Airline Electronics Ban Probably Based On Legitimate Threats, Experts Say

Threats to aviation have been around for a long time, but the Trump administration's claim of fresh intelligence appears credible.

The ban on electronics larger than a cellphone on incoming flights to the United States and the United Kingdom from a handful of airports in the Middle East and North Africa was announced Tuesday without much information to back it up.

But the action was probably based on credible terrorist threats against air travel, experts said.

The link between terror and aviation isn’t new, and the fact that other countries are implementing versions of an electronics ban points to the legitimacy of the threats. Still, the rollout of the ban in the U.S. lacked transparency and will likely cause confusion and apprehension on the part of many travelers.

The Department of Homeland Security released a fact sheet on Tuesday that leaves unanswered many questions about the ban ― like why laptops or tablets are any more dangerous than cellphones. Sean Spicer, the White House press secretary, didn’t bother answering any of the lingering questions, either. 

“As you can imagine, I can’t talk about the intelligence we have,” Spicer said during Tuesday’s news briefing. “I can just tell you that the steps we are taking are commensurate with the intelligence we have.” 

Some airports, like Istanbul's Ataturk airport, require several security screenings before boarding the plane.
Some airports, like Istanbul's Ataturk airport, require several security screenings before boarding the plane.

Experts agreed there’s probably a tangible threat, most likely emanating from al Qaeda in the Arabian Peninsula, which has a history of targeting aviation.

“There’s been repeated AQAP and Islamic State attempts to build explosives into electronic devices,” said Clinton Watts, a fellow at the Foreign Policy Research Institute. The threats date to a foiled 2009 plot to fill a printer cartridge with explosives.

Enhanced aviation security measures were put in place three or four times during the Obama administration, said Christian Beckner, deputy director of George Washington University’s Center for Cyber and Homeland Security. “At this point, this looks more to me like something that’s generally consistent with prior action that’s been taken,” he said of Tuesday’s order.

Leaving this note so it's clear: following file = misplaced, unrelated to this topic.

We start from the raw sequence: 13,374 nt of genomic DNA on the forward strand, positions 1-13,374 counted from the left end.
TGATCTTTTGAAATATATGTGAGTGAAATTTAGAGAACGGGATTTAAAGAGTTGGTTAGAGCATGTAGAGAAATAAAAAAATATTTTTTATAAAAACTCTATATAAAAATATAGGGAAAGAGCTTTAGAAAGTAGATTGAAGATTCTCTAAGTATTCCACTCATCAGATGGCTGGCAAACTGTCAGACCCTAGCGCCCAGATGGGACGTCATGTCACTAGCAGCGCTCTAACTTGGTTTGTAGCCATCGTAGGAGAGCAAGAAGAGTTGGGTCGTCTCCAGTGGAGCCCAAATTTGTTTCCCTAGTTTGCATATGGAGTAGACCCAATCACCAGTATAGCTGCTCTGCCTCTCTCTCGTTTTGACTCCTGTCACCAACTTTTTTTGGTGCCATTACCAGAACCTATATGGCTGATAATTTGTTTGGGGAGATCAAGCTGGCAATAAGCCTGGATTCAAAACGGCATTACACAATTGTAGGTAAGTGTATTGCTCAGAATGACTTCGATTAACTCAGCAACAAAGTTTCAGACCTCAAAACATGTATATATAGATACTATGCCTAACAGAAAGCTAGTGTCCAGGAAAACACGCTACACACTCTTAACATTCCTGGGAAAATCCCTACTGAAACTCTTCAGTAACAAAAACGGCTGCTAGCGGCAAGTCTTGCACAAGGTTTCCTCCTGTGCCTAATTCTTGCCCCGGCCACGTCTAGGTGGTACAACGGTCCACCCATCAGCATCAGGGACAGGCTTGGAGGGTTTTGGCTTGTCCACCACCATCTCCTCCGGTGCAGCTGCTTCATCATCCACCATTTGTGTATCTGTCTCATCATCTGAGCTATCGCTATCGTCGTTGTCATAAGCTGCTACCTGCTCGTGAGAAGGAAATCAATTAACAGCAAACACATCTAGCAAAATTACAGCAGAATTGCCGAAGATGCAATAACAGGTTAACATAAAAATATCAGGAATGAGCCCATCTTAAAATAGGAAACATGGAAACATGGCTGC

If the AQAP threat has loomed over the U.S. for years, it raises the question of why the ban is just now going into effect. Either there is credible intelligence of a threat coming from countries the ban affects, or the administration believes “security is weak in those parts,” Watts said.

But security at many of the affected airports, like those in Doha and Dubai, is on par with or better than in the U.S. That means the explanation probably is new intelligence or a threat, Watts said.

“Now is the best time in a long time to launch an international terrorist attack just because America will be forced by the administration to respond hard,” he said.

The U.K. government imposed its own ban following the U.S. action on Tuesday. Canada also is considering one. Moves by multiple countries lend credence to the threats, Beckner and Watts said.

“I think it confirms that it’s less like the travel executive orders and more consistent with the longstanding way we’ve treated impending urgent information on aviation threats,” Beckner said.

“If other countries go along with it, to me it suggests that there’s something to it,” Watts added.

Rep. Adam Schiff (D-Calif.), the House Intelligence Committee’s ranking Democrat, supported the ban after receiving an updated intelligence briefing over the weekend.

“These steps are both necessary and proportional to the threat,” Schiff said in a statement Tuesday. “The global aviation system remains a top target.”



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